After showing lists of the greats from baseball's past who played winter ball -- Negro League legends such as Josh Gibson and Hilton Smith, MLB icons Willie Mays and Roberto Clemente, recent standouts Ryne Sandberg and Orel Hershiser -- Arturo connected winter ball on a local level for the Jays fans in attendance. The Cardenales de Lara had a special agreement worked out with the Blue Jays, and so the Jays sent their top players to Lara in order to compete each offseason. Examine this site and note those names: Willie Upshaw and Ernie Whitt, Doug Ault and Garth Iorg, and more, all of them turning the citizens of Lara into Blue Jays Nation South... or perhaps Blue Jays Nation South America.
But the exit of Pat Gillick, said Marcano, ended this affiliation. Beyond this, he added, the Winter Leagues are now all suffering from diminished MLB participation compared to decades past. A player who partakes in a certain number of games from April through September, for instance, is now prohibited from playing in Venezuela or the D.R. When asked toward specific points (causes, effects, consequences) in his post-PowerPoint Q&A session, Arturo's voice turned heavy -- he explained that the answers he would like to give would be long indeed.
I speak for the group when I say that we would have been ready to hear far more of his perspective, but it was time for an intermission before the next pair of stoic speakers.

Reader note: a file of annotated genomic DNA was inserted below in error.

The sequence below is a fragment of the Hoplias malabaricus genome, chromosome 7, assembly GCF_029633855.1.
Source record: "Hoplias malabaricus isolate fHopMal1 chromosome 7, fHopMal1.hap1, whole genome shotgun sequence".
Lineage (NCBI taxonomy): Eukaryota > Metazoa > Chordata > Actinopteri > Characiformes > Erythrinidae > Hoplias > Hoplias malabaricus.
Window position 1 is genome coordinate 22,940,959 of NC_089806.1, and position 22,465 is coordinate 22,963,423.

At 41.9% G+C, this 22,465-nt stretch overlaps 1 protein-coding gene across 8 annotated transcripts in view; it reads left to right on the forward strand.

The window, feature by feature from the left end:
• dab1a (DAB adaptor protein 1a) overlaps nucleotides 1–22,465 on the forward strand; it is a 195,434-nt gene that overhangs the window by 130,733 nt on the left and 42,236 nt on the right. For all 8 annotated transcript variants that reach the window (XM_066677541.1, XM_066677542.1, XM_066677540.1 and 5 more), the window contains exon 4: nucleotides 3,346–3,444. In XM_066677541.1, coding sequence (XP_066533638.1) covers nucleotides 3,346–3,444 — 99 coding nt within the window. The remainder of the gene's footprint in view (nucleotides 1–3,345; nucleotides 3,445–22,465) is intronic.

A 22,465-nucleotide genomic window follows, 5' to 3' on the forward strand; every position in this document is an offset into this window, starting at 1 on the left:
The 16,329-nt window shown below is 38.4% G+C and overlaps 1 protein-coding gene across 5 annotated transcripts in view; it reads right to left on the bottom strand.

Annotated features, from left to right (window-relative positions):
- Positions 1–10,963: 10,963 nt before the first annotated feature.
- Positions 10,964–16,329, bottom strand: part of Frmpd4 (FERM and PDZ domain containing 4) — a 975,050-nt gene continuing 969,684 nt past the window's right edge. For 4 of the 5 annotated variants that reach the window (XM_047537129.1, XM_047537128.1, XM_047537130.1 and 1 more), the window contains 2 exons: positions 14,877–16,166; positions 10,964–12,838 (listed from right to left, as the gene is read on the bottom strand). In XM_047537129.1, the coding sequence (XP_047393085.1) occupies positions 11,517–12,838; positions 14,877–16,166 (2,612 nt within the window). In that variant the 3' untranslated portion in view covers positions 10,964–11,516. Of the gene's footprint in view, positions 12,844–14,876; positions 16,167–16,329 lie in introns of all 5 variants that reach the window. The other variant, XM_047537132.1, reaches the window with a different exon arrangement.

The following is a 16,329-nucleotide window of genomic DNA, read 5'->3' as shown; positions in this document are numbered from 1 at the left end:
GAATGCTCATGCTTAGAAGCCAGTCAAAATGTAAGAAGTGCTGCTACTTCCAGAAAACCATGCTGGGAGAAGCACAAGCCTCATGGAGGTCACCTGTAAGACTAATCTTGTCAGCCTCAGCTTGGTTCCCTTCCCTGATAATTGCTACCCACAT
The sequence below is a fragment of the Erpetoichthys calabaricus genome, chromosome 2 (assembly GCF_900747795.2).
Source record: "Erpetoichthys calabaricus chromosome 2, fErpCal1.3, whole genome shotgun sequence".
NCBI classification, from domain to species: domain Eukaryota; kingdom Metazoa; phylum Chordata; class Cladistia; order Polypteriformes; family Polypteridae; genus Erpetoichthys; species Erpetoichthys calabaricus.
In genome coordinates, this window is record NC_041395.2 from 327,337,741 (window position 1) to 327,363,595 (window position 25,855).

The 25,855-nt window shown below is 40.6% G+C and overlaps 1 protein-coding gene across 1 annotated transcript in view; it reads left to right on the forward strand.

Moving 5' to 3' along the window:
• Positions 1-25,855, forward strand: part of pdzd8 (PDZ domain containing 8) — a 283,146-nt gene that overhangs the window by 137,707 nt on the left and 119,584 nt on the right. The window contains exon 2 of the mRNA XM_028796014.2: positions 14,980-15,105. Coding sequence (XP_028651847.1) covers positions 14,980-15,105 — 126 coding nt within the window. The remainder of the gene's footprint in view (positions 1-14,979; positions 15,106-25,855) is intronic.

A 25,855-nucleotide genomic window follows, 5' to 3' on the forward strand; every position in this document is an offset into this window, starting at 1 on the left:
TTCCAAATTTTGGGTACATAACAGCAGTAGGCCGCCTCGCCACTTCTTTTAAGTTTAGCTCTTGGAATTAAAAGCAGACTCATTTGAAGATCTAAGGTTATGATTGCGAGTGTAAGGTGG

Okay, so Ben Wagner and I were not as serious as Arturo.
It is here that I should mention the host, Jordan Strofolino. Ruhee was on stage by herself; Morgan was Arturo's liaison. With Ben and me, respectfully, I would guess that the minority of those in attendance knew who he was, and that far, far fewer than that could have picked me out of a crowd.
Jordan, in his role as emcee, had welcomed the crowd in, kept things moving, conducted a raffle -- I didn't purchase a ticket through lack of Canadian funds, but all proceeds went to support the Jays Care Foundation, another mark of how top-notch everything was -- and now he was being asked to warm the crowd up to two strangers on the stage, both of us known, if at all, for our voices.
(This is a little unfair: Ben Wagner is rightfully gaining a name for himself. His Buffalo Bisons have had several enormous games aired on the Fan 590 each of the last two seasons, and he had just appeared on the Blue Jays' airwaves the previous night, first in the third inning with Jerry Howarth, and then again during the postgame show with Mike Wilner. But I was definitely a pretty darn anonymous figure.)
Warm things up, Jordan did -- asking us about our teams, our cities, and ourselves, before turning things over to the Q&A.
I had worries, let me tell you.
I worried that the crowd would have no interest in me or the Lugnuts; I worried that I would be asked about the status of the Lugnuts' PDC; about specific prospects not measuring up to expectations; about why I wasn't wearing a nice sports jacket -- heck, I took that "very casual" dress code seriously. (I love that shirt.) There were impressive people in the crowd, too: the National Post's John Lott, the Toronto Star's Brendan Kennedy, Baseball Canada and Baseball America's Alexis Brudnicki, TSN's Natasha Staniszewski, the MLB Fan Cave's April Whitzman, Bluebird Banter's Minor Leaguer, the triad comprising the fourth (keynote) panel, and probably far more VIPs than I'd ever be able to recognize. (Also, co-creator of Around the Nest Craig Durham stopped by, which thrilled me.)